A tour through history

Using the 1981 Springbok Tour proves a success, finds Dominic Corry

Mark Albiston and Louis Sutherland are longtime collaborators and mates. Photo / Supplied
Mark Albiston and Louis Sutherland are longtime collaborators and mates. Photo / Supplied

Following the international success of their widely-acclaimed 2011 short The Six Dollar Fifty Man, filmmakers Mark Albiston and Louis Sutherland released their first feature film this week - the heartfelt coming-of-age drama Shopping. The movie tells the story of Willie (played with considerable poise by newcomer Kevin Paolo), a half-Samoan teenager living in a small North Island town in 1981. Willie strives to protect his younger brother Solomon (Julian Dennison) from their tempestuous home life, but when Willie falls in with a group of low-level thieves, he finds himself increasingly drawn to their criminal lifestyle.

"We wanted to make a New Zealand film that had universal themes," Albiston tells me.

"It's set in 1981 when the Springbok tour was on, and we know people have been hit over the head with this."

Sutherland interrupts: "We didn't want to insult the intelligence of our audience.

It comes from our past. It is for Kiwi audiences and the responses we've been getting so far have been amazing."

The pair are longtime collaborators who have been making shorts together for years but mounting their first feature film was not without its challenges. "You can be more ambiguous with a short," says Albiston. "You can leave the audience to drift with ideas.
With a feature though, you've got to tie things up."

Albiston and Sutherland are both credited as writers and directors and they cite their partnership as providing them the strength to face the innumerable battles that come with making a film. Says Sutherland: "We're making a project over six, seven years, so of course there will be collisions. That's just the business. We've grown up together. We get through the hard times because we have such a solid base of a relationship."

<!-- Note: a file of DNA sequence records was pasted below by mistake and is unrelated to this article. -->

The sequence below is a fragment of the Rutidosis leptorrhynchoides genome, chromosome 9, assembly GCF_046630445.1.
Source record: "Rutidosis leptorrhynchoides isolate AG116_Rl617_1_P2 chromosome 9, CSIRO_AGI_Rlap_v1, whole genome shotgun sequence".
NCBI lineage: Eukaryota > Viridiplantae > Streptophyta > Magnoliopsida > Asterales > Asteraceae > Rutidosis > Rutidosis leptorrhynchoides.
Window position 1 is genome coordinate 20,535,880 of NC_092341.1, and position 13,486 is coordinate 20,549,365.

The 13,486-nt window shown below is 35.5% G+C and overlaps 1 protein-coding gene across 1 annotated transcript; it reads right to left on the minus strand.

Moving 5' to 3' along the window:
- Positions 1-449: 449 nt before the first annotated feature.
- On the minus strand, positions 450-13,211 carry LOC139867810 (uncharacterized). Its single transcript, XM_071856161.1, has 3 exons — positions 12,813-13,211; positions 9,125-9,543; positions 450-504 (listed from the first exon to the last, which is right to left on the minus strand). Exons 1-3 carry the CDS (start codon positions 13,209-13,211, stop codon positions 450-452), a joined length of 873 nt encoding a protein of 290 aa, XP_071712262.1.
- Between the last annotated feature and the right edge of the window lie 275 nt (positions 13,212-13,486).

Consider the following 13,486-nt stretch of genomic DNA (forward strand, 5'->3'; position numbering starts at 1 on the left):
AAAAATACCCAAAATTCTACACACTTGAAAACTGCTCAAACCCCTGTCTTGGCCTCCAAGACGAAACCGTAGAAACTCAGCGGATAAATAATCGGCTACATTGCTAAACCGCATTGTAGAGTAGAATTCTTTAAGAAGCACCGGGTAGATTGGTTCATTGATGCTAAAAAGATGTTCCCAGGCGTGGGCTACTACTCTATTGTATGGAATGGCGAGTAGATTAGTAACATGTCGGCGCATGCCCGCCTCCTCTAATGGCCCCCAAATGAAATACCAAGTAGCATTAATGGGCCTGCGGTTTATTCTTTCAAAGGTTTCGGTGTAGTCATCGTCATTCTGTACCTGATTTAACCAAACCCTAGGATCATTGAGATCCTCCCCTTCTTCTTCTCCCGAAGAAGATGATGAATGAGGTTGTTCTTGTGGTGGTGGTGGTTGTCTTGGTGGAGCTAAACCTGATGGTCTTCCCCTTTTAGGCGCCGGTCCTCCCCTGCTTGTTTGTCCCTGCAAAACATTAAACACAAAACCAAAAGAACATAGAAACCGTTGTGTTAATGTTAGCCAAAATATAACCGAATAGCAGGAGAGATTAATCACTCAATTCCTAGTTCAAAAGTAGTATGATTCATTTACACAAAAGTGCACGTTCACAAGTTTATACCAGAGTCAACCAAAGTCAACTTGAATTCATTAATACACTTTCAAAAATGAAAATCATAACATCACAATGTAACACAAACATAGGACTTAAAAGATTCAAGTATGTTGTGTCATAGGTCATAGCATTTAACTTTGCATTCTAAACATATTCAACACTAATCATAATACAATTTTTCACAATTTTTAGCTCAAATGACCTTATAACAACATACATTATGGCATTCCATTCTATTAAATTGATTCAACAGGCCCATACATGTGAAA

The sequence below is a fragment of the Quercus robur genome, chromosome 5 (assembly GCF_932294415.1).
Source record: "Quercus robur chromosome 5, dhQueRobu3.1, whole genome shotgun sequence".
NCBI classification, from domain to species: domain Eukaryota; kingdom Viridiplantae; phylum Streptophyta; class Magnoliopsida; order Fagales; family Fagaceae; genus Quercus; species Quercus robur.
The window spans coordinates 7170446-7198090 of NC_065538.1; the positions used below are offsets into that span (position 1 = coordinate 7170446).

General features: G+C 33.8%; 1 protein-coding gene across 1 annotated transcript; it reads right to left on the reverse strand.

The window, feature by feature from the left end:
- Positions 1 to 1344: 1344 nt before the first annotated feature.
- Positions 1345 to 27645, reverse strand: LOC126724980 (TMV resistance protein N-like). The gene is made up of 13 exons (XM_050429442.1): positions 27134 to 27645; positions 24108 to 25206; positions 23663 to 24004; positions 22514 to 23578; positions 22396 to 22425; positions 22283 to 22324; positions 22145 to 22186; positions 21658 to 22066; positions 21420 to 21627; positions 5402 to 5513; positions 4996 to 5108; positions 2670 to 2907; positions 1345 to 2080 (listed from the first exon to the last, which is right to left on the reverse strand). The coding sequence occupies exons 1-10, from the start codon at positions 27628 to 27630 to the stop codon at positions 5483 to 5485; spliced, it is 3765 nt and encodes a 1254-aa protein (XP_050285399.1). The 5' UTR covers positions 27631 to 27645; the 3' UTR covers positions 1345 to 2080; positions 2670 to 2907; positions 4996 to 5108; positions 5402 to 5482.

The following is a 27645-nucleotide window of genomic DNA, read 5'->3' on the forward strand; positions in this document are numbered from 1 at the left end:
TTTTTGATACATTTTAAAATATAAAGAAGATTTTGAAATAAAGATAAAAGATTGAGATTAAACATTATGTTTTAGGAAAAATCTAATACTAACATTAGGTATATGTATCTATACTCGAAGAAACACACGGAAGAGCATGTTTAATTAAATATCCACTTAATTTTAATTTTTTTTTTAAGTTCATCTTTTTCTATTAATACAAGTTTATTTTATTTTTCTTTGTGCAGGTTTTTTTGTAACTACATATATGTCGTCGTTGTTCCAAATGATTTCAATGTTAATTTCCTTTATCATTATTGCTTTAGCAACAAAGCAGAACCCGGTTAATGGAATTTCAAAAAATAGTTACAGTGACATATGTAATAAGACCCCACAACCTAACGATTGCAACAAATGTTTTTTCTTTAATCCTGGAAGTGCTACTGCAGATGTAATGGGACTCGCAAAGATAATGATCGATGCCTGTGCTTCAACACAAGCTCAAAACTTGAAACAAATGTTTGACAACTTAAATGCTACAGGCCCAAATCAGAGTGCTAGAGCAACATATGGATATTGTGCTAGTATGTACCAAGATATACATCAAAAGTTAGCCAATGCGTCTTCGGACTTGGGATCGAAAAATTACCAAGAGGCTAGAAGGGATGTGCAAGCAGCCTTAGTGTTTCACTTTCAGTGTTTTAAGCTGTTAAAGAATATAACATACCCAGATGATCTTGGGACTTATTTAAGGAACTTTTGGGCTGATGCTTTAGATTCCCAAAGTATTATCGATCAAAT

The pair were keen to explore New Zealand's racial history. "I was brought up in a household that was sitting on a cultural fence when New Zealand was shaping its multi-culturalism," explains Sutherland. "There were so many more questions then. It was a time when the white middle class walked out and fought publicly for a repressed people."

The pair are already working on their second feature - would they ever consider making films separately? "Collaborating just happens so easily," says Albiston. "There is a lot of tough stuff in making films, but if you've got someone else there, it's great.

"I think [collaboration] is quintessentially Kiwi. We've had to work together. It's a part of our culture," adds Sutherland.

Shopping is screening now.

- Herald on Sunday

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